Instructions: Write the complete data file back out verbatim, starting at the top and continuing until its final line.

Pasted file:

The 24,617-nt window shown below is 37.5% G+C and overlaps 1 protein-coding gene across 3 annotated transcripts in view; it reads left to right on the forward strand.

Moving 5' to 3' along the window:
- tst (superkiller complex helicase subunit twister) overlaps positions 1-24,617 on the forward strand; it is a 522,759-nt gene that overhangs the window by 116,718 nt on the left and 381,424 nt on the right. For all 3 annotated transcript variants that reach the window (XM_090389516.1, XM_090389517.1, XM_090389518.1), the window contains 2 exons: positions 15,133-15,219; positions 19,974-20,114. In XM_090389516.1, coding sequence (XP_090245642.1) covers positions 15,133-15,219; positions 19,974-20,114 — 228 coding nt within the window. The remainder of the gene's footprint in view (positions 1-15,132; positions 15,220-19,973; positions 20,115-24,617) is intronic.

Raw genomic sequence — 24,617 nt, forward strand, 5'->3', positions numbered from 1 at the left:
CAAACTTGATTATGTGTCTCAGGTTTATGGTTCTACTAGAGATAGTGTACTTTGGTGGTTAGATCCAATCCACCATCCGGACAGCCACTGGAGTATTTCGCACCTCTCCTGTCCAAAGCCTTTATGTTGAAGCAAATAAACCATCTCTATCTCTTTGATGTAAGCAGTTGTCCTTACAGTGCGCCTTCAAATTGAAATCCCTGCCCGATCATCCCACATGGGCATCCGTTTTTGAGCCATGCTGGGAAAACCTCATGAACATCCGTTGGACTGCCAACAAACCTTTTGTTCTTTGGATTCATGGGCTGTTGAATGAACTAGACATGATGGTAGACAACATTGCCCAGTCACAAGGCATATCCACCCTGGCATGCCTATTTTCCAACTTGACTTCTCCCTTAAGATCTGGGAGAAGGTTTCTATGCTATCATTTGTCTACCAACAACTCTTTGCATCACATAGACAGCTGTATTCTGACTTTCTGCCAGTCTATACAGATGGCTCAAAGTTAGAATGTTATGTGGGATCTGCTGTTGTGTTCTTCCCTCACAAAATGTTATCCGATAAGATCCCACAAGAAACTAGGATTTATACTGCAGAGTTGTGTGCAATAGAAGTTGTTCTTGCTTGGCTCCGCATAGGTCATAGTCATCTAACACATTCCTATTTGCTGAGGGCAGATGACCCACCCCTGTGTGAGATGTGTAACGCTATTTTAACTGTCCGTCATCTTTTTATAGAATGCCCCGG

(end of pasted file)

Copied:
The 24,617-nt window shown below is 37.5% G+C and overlaps 1 protein-coding gene across 3 annotated transcripts in view; it reads left to right on the forward strand.

Moving 5' to 3' along the window:
- tst (superkiller complex helicase subunit twister) overlaps positions 1-24,617 on the forward strand; it is a 522,759-nt gene that overhangs the window by 116,718 nt on the left and 381,424 nt on the right. For all 3 annotated transcript variants that reach the window (XM_090389516.1, XM_090389517.1, XM_090389518.1), the window contains 2 exons: positions 15,133-15,219; positions 19,974-20,114. In XM_090389516.1, coding sequence (XP_090245642.1) covers positions 15,133-15,219; positions 19,974-20,114 — 228 coding nt within the window. The remainder of the gene's footprint in view (positions 1-15,132; positions 15,220-19,973; positions 20,115-24,617) is intronic.

Raw genomic sequence — 24,617 nt, forward strand, 5'->3', positions numbered from 1 at the left:
CAAACTTGATTATGTGTCTCAGGTTTATGGTTCTACTAGAGATAGTGTACTTTGGTGGTTAGATCCAATCCACCATCCGGACAGCCACTGGAGTATTTCGCACCTCTCCTGTCCAAAGCCTTTATGTTGAAGCAAATAAACCATCTCTATCTCTTTGATGTAAGCAGTTGTCCTTACAGTGCGCCTTCAAATTGAAATCCCTGCCCGATCATCCCACATGGGCATCCGTTTTTGAGCCATGCTGGGAAAACCTCATGAACATCCGTTGGACTGCCAACAAACCTTTTGTTCTTTGGATTCATGGGCTGTTGAATGAACTAGACATGATGGTAGACAACATTGCCCAGTCACAAGGCATATCCACCCTGGCATGCCTATTTTCCAACTTGACTTCTCCCTTAAGATCTGGGAGAAGGTTTCTATGCTATCATTTGTCTACCAACAACTCTTTGCATCACATAGACAGCTGTATTCTGACTTTCTGCCAGTCTATACAGATGGCTCAAAGTTAGAATGTTATGTGGGATCTGCTGTTGTGTTCTTCCCTCACAAAATGTTATCCGATAAGATCCCACAAGAAACTAGGATTTATACTGCAGAGTTGTGTGCAATAGAAGTTGTTCTTGCTTGGCTCCGCATAGGTCATAGTCATCTAACACATTCCTATTTGCTGAGGGCAGATGACCCACCCCTGTGTGAGATGTGTAACGCTATTTTAACTGTCCGTCATCTTTTTATAGAATGCCCCGG